Heels & Horsepower Magazine


The Modern Woman’s Guide to Replacing Worn Wiper Blades

Wiper blades provide the driver with a clear view out of the windscreen and quickly and easily wipe away water, leaves, dust and even bird poo!

Because wiper blades are made of rubber, they naturally deteriorate over time, and have a rather short life span.  They need to be replaced when you notice the following defects: 

  • Streaking when they wipe away water
  • Unusual noises
  • Irregular movements
  • Ragged or cracked blades

Some modern cars have extremely technical wiper blade mechanisms and require the attention of a technician.  For other cars though wiper blades are still quite basic and can be changed quickly and without much fuss.  But before going into the step-by-step tutorial on how to do so, we first need to understand that wiper blades are generally made of three basic parts: the lower wiper arm that extends from the base of the windscreen, the metal or plastic blade attached to the lower arm, and the actual rubber blade which is the portion which is in contact with the windscreen.  

Here are the basic steps to follow when changing a wiper blade. 

Step 1: Raise the metal or plastic arm from the windscreen and allow it to stand unaided in its natural position which is at a slight angle to the windscreen.  Make sure it soft-locks in that position as the wiper blade is spring-loaded and could easily snap back against the windscreen, pinching your fingers or damaging the screen.

Step 2: Unlock the old, damaged wiper blade: Look at the joining where the rubber portion of the blade meets the metal arm and identify the small plastic stopper holding the blade in place.  Press the stopper and unhook the old rubber blade to separate it from the metal arm.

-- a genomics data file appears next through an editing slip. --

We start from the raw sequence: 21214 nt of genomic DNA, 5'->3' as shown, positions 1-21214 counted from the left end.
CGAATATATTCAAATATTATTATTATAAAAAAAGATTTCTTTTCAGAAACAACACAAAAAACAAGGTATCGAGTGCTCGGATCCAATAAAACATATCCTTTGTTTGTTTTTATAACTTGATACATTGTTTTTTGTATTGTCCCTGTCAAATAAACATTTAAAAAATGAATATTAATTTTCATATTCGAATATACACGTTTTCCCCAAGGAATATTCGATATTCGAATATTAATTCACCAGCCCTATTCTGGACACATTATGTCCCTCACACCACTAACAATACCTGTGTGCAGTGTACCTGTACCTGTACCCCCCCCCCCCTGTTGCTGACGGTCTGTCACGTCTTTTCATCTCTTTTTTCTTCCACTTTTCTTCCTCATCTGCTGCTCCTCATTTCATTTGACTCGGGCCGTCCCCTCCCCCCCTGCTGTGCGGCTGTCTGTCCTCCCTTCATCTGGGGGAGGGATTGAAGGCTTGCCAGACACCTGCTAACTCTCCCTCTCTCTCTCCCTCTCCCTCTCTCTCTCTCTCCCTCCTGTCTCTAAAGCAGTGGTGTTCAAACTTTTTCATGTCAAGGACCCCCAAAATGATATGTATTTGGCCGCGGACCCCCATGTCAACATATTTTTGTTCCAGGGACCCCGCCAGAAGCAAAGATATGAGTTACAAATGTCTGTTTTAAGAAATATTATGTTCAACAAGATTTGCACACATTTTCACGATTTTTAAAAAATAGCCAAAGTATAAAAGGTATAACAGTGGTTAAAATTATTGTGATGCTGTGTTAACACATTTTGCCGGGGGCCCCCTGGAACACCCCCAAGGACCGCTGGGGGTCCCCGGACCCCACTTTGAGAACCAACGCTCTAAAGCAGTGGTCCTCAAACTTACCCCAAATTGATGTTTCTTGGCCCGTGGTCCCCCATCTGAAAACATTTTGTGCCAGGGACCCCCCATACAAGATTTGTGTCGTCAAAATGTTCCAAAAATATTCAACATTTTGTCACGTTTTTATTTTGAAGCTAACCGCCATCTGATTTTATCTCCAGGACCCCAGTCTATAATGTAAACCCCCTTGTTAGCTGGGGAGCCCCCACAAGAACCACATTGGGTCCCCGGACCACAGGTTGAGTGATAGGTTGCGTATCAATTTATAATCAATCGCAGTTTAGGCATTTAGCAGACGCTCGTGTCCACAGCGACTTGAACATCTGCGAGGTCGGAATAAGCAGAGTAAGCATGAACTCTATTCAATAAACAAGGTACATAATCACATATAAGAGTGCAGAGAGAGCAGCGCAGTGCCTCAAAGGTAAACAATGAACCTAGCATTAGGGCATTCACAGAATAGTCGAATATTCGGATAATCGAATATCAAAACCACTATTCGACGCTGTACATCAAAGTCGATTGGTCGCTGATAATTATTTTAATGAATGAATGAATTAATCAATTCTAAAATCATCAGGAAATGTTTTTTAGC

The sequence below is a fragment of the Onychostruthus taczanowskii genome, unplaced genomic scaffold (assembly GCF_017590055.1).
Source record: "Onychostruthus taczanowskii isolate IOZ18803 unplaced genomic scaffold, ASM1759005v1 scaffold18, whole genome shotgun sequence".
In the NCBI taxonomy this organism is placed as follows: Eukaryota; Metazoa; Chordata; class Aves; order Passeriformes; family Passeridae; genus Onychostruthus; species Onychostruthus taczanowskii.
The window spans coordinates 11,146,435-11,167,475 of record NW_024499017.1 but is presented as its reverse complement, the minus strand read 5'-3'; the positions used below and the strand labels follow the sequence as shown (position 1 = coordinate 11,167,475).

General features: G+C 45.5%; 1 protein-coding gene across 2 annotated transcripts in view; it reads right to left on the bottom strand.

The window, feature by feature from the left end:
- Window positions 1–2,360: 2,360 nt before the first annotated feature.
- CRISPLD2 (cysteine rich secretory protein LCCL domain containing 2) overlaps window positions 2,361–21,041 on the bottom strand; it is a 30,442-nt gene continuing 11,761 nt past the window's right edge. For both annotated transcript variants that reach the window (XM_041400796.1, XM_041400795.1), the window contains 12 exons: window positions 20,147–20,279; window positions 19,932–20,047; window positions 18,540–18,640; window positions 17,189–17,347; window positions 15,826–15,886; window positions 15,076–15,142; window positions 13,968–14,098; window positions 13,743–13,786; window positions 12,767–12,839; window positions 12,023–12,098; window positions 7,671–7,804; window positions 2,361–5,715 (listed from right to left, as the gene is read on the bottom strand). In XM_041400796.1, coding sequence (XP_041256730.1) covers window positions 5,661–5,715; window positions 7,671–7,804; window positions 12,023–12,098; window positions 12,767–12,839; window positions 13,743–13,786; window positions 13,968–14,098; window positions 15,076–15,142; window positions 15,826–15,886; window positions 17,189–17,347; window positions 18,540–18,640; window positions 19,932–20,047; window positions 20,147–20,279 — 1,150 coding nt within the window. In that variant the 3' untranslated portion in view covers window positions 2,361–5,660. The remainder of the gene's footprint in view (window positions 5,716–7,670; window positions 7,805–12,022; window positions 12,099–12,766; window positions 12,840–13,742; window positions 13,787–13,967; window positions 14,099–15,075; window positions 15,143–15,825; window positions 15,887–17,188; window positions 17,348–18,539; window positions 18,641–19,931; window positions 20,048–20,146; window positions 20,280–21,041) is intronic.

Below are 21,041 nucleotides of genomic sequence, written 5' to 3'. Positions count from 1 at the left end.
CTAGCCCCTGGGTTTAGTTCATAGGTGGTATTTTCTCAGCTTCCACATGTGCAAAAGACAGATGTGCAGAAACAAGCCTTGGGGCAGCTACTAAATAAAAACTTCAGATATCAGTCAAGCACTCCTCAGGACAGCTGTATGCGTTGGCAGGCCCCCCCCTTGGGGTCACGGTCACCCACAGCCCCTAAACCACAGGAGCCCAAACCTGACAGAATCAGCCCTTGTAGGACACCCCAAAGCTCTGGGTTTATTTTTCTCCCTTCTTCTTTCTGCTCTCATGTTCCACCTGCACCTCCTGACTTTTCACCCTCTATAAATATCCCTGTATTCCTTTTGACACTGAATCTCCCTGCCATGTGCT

• Use one hand to hold the wiper blade at all times to prevent it from snapping back against the windscreen
  • Protect your windshield with a folded towel just in case the arm accidentally snaps back while you attempt to change the wiper blade.
  • Some wiper blades may have pins rather than hooks

Step 3:Slide the new rubber wiper into the same end of the arm where you pulled the worn blade from and gently pivot the new wiper until the hook snaps into place to secure it.  Slowly release the wiper blade back against the windscreen

Step 4: Repeat Step 3 to replace the other wiper blade.

Step 5:Test that you have replaced the blades properly and that they work, by allowing the reservoir water to run down the windscreen and turning on the wiper blades.  They should wipe the water away noiselessly, and without streaking.

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